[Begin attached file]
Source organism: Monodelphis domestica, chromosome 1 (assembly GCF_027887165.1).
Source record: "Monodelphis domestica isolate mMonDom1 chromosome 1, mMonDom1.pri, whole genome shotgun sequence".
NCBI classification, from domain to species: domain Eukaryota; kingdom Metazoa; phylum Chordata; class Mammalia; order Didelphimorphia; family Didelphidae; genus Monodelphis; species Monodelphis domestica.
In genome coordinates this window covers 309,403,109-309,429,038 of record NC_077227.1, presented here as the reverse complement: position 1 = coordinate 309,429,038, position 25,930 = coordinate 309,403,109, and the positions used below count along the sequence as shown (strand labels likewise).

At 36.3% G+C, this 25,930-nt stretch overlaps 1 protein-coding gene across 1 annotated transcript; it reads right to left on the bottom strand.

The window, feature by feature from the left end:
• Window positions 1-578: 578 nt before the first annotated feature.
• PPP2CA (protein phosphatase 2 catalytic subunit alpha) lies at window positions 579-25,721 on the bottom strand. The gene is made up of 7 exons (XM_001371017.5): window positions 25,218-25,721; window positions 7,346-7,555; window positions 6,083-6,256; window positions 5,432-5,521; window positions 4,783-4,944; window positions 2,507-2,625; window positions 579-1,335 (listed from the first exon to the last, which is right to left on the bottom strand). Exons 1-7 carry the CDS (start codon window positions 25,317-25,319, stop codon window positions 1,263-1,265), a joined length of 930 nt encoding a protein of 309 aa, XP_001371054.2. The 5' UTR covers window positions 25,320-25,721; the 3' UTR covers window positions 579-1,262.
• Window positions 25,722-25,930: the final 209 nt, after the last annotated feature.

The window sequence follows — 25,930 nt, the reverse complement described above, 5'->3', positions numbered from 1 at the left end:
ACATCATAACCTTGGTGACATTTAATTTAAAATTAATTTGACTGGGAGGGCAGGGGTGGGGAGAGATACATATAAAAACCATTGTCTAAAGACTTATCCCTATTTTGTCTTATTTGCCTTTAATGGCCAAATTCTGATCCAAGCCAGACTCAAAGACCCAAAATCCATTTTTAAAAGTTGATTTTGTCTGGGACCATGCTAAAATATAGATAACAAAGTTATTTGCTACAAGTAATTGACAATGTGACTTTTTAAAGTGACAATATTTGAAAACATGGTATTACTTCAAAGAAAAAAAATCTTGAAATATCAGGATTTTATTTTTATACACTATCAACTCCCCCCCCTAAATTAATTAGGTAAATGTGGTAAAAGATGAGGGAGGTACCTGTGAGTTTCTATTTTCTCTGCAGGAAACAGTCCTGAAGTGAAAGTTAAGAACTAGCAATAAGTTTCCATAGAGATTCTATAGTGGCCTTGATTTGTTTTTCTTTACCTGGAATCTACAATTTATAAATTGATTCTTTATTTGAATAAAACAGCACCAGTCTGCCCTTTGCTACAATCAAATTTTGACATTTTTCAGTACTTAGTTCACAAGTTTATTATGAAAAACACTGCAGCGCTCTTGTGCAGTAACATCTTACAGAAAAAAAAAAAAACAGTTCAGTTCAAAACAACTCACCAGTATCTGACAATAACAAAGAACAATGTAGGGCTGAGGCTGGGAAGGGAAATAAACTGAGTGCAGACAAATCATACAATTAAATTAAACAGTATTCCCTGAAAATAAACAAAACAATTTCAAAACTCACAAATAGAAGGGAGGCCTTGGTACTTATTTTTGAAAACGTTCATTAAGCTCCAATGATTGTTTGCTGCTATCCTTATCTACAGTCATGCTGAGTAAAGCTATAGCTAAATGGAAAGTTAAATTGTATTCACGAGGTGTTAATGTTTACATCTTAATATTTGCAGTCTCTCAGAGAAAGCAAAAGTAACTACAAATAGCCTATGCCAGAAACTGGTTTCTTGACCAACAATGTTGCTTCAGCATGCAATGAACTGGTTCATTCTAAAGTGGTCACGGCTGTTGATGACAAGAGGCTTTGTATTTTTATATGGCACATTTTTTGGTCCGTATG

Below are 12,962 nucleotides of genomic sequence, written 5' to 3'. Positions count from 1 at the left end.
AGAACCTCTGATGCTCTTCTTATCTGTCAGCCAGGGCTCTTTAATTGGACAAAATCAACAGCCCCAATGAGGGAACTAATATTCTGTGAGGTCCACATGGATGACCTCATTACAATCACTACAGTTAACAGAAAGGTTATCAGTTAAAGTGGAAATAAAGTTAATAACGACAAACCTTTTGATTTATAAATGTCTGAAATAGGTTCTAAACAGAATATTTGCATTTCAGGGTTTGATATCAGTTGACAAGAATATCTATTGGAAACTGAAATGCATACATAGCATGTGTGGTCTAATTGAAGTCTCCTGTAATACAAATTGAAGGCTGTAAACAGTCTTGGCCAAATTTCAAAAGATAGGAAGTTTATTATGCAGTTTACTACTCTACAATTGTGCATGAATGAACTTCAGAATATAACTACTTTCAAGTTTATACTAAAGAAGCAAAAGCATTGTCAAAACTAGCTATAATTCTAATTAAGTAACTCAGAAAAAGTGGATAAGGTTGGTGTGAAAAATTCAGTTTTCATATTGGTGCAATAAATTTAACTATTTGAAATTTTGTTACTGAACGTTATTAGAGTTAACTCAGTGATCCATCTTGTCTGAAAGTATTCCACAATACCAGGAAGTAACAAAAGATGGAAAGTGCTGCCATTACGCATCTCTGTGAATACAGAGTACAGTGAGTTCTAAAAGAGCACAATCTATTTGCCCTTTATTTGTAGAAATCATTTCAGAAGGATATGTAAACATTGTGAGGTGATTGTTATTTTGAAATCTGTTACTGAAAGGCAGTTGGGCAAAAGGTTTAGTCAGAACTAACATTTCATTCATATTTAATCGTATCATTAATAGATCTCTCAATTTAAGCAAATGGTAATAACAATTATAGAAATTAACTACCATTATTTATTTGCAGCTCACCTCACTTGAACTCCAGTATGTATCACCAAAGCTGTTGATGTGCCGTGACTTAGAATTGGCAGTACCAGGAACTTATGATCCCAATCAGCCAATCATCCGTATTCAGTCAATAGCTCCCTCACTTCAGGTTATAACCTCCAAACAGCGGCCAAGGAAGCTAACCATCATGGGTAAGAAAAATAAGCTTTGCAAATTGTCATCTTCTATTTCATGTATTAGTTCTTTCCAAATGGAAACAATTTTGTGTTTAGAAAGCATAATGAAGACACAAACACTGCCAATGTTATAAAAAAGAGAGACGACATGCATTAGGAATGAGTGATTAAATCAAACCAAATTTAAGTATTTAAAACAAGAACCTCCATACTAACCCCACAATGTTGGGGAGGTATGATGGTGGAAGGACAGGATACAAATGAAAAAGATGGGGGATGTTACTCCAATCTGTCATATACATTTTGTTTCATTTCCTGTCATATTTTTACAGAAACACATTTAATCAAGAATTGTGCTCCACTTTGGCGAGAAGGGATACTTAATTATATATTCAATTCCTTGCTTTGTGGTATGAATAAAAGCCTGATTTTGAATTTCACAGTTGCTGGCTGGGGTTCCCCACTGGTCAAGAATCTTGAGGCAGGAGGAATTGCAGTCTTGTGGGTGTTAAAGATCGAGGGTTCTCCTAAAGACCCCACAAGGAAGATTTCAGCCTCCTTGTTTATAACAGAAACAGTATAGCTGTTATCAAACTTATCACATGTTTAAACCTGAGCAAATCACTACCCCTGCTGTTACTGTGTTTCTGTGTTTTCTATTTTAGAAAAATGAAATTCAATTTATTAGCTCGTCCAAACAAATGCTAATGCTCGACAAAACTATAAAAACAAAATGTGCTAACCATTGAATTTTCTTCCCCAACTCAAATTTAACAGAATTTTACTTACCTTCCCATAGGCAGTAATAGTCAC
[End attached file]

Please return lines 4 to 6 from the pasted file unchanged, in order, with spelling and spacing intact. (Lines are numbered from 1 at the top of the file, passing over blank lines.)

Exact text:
In genome coordinates this window covers 309,403,109-309,429,038 of record NC_077227.1, presented here as the reverse complement: position 1 = coordinate 309,429,038, position 25,930 = coordinate 309,403,109, and the positions used below count along the sequence as shown (strand labels likewise).

At 36.3% G+C, this 25,930-nt stretch overlaps 1 protein-coding gene across 1 annotated transcript; it reads right to left on the bottom strand.

The window, feature by feature from the left end: